Do you have a plan to vote?

Let us tell you the information you need to register and cast a ballot in D.C.

Does this man look stressed to you?

Yesterday Treasury Secretary Henry Paulson announced the government’s latest move involving hundreds of billions of dollars. Up to $800 billion will be used to buy up “$500 billion of securities backed by mortgages, which are guaranteed by Fannie Mae and Freddie Mac. The Fed will also buy up to $100 billion of debt in Fannie Mae and Freddie Mac, which should let them more easily expand their lending,” according to the Washington Post.This move should significantly lower interest rates: 

Estimates varied on how much the Fed action will lower interest rates for ordinary home buyers. Jim Vogel, an analyst with FTN Financial, estimated that the Fed’s facility could lower mortgage rates to between 5.5 percent and 5.75 percent for 30-year, fixed home loans. Recently rates have been hovering over 6 percent and have been nearly as high as 6.75. Other analysts expected a steeper drop, to roughly 5 percent.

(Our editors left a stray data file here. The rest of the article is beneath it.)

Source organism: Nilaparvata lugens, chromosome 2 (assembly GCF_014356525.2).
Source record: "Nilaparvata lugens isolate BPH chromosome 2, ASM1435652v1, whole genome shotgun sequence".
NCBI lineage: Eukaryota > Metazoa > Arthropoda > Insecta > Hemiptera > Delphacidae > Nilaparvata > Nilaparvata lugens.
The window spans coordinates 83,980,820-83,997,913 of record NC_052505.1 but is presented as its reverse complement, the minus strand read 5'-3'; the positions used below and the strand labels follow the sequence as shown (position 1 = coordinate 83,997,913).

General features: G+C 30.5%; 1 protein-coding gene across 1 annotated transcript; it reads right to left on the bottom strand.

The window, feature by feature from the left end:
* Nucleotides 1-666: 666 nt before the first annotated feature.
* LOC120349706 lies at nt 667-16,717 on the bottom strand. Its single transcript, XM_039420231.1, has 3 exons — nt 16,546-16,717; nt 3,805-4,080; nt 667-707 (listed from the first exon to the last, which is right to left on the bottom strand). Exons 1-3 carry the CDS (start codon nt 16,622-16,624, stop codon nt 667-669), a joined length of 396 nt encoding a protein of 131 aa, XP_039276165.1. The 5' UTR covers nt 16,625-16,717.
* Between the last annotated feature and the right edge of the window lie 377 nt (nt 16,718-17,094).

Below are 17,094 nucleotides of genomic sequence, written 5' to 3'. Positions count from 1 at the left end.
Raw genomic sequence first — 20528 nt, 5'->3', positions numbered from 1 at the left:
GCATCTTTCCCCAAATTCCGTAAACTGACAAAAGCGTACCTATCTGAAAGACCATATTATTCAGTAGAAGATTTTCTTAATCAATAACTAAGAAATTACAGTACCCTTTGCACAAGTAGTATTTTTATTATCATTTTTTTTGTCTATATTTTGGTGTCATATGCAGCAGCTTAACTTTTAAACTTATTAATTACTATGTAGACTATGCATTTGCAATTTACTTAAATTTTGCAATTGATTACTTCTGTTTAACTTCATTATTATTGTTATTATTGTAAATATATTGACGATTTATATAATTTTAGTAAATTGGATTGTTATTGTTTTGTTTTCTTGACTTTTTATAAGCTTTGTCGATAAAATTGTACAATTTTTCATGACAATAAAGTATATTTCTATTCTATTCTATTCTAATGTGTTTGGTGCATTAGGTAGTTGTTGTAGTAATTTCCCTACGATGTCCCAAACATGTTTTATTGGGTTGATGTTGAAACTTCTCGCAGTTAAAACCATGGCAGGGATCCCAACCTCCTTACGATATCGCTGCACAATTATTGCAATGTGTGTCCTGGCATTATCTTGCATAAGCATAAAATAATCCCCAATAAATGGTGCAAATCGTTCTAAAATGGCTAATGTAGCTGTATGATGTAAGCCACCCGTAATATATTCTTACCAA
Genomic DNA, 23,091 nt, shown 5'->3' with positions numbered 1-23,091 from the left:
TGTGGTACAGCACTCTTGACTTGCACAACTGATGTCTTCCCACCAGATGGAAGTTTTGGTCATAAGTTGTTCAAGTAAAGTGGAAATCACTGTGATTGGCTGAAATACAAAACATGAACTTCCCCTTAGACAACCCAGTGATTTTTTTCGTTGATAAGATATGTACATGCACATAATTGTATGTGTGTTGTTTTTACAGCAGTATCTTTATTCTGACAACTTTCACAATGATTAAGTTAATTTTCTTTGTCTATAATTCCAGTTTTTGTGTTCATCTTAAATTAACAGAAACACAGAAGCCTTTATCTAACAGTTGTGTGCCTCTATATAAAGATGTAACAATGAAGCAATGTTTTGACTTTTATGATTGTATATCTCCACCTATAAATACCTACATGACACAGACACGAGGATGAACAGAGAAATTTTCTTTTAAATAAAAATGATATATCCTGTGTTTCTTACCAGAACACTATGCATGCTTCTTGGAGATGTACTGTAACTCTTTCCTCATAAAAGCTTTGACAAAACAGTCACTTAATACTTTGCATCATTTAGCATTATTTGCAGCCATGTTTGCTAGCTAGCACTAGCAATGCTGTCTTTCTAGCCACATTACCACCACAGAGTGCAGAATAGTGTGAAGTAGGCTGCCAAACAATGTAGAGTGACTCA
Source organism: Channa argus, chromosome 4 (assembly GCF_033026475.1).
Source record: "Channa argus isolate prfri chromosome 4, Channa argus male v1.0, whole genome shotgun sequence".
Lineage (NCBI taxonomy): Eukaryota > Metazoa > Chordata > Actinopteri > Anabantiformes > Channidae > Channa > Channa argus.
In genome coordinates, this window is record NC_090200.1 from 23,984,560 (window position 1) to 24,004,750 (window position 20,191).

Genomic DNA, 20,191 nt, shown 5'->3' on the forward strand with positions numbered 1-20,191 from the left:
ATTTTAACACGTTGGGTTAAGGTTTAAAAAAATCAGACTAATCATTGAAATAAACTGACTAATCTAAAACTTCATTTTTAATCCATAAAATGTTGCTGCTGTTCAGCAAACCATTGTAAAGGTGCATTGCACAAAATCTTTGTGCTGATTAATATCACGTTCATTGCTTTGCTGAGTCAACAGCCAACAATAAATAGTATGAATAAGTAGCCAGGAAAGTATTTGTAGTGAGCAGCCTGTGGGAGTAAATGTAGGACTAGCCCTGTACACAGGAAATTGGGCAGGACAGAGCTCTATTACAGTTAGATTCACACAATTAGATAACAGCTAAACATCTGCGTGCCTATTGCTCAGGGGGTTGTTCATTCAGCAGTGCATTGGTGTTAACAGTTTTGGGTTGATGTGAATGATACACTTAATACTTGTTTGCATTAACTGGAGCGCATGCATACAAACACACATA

And here’s a rather tidy explanation of why the usual adjustments aren’t cutting it these days:

In a normal recession, the central bank cuts the federal funds rate, a bank lending rate, to encourage growth. Two things are different this time. For one, the downturn appears likely to be more severe than recent recessions. So although the Fed has already cut the federal funds rate to 1 percent — and may well cut it to zero percent by January — it may not be enough.

Moreover, because this downturn is the result of a profound financial crisis that has caused lending to dry up, those interest rate cuts have not passed through to consumers. Since January, the Fed has cut the rate from 4.25 percent to 1 percent, yet the rate on a 30-year, fixed-rate mortgage has barely changed.

Photo from the Department of the Treasury. 

Outbrain